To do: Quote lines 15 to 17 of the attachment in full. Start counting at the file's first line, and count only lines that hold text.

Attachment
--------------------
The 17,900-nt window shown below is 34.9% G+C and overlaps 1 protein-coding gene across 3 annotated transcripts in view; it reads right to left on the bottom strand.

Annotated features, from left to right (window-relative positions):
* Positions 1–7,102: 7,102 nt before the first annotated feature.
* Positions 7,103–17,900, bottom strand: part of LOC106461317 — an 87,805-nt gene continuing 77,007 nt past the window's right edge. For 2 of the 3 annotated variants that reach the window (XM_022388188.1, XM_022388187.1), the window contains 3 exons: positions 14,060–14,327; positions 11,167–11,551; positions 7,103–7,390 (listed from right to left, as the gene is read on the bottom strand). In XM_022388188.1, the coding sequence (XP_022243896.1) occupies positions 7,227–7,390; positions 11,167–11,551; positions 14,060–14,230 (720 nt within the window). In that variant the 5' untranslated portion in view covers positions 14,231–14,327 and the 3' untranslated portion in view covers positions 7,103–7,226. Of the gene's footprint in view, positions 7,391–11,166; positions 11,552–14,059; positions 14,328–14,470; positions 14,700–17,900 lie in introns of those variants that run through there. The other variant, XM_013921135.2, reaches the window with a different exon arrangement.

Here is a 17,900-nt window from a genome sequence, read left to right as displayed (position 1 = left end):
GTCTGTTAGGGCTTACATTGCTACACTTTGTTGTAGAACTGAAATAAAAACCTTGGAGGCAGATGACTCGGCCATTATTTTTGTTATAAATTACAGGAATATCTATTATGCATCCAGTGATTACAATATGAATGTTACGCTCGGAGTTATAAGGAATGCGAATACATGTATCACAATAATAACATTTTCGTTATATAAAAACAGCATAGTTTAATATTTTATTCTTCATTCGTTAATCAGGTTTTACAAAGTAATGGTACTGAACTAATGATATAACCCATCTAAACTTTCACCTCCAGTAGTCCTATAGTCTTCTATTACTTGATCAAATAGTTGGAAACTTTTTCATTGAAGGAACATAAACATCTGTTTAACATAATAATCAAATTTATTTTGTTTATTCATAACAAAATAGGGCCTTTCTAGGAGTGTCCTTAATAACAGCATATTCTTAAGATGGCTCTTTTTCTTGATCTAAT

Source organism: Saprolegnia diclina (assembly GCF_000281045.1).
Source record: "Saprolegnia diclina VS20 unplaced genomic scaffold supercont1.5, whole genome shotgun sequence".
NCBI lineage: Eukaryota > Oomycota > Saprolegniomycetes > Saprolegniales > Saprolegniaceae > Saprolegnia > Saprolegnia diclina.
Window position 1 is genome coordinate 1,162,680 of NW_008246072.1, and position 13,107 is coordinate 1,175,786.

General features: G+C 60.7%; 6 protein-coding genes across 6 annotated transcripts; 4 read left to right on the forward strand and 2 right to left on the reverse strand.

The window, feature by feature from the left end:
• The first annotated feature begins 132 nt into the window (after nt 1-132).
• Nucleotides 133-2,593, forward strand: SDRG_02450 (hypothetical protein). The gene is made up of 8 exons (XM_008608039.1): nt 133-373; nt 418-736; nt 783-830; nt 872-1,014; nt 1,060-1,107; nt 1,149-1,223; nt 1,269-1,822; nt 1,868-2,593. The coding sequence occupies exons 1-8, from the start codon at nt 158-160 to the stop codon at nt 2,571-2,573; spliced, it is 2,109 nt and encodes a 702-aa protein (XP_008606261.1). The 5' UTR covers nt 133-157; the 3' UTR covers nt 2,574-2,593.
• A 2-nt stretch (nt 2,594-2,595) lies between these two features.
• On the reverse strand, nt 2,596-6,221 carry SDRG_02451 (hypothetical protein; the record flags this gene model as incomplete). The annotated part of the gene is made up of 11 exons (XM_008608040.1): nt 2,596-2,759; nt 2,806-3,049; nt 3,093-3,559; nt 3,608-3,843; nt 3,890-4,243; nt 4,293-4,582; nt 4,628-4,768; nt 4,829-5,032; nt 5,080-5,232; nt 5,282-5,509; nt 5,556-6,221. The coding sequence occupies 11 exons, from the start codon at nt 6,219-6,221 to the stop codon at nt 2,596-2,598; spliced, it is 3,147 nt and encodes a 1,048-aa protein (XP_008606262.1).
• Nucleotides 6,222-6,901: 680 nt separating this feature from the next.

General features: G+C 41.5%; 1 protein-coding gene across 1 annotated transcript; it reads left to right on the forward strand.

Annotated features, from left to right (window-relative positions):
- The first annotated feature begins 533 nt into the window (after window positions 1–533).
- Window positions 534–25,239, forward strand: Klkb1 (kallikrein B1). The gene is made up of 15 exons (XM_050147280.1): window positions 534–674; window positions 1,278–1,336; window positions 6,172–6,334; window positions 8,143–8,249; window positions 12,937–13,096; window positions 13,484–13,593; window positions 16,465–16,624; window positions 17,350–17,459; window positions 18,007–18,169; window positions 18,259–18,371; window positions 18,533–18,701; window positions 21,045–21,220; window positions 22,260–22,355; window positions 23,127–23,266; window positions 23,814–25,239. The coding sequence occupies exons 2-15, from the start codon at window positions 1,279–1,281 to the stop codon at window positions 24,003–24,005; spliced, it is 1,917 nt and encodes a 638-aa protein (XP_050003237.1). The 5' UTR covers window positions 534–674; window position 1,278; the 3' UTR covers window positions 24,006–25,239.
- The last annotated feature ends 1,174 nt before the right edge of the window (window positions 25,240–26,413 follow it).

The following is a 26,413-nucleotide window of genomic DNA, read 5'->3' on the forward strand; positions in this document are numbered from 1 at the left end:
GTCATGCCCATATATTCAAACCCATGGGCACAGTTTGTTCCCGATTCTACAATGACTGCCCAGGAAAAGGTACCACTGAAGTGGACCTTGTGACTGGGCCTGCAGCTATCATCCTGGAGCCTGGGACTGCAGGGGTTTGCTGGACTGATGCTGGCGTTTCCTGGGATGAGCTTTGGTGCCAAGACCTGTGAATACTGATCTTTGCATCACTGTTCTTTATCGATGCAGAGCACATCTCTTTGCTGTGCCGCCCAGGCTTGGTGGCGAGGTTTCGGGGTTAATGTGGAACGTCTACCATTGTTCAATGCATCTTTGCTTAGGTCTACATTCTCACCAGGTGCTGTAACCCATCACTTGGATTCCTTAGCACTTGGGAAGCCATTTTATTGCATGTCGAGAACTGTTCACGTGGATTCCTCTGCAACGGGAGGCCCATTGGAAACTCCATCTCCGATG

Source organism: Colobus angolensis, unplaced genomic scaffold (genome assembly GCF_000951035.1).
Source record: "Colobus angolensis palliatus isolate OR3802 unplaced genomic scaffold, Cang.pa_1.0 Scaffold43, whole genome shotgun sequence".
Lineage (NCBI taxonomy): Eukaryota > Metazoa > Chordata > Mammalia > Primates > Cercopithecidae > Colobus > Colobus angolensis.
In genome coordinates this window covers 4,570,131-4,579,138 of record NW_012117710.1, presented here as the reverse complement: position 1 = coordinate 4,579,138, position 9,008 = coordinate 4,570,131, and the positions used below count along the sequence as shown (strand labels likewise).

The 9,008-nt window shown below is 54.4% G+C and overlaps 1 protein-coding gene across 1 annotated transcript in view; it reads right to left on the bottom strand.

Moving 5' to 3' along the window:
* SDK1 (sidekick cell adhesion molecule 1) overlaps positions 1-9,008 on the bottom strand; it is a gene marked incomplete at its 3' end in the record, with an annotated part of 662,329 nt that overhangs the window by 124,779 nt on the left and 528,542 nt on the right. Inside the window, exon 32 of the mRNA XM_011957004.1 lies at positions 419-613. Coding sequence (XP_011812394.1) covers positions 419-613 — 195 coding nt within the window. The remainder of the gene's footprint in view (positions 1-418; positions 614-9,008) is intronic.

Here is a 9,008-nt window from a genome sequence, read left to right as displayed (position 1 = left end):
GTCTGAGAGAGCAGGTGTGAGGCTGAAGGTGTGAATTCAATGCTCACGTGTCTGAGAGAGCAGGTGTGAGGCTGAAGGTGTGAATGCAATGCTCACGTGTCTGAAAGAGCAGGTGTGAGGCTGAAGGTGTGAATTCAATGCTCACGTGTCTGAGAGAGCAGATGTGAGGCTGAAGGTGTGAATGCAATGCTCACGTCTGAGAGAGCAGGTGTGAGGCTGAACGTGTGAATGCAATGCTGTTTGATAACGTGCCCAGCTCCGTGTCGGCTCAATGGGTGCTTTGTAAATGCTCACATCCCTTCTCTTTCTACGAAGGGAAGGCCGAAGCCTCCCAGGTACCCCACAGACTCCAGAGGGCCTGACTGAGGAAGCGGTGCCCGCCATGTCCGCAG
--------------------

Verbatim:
• A 2-nt stretch (nt 2,594-2,595) lies between these two features.
• On the reverse strand, nt 2,596-6,221 carry SDRG_02451 (hypothetical protein; the record flags this gene model as incomplete). The annotated part of the gene is made up of 11 exons (XM_008608040.1): nt 2,596-2,759; nt 2,806-3,049; nt 3,093-3,559; nt 3,608-3,843; nt 3,890-4,243; nt 4,293-4,582; nt 4,628-4,768; nt 4,829-5,032; nt 5,080-5,232; nt 5,282-5,509; nt 5,556-6,221. The coding sequence occupies 11 exons, from the start codon at nt 6,219-6,221 to the stop codon at nt 2,596-2,598; spliced, it is 3,147 nt and encodes a 1,048-aa protein (XP_008606262.1).
• Nucleotides 6,222-6,901: 680 nt separating this feature from the next.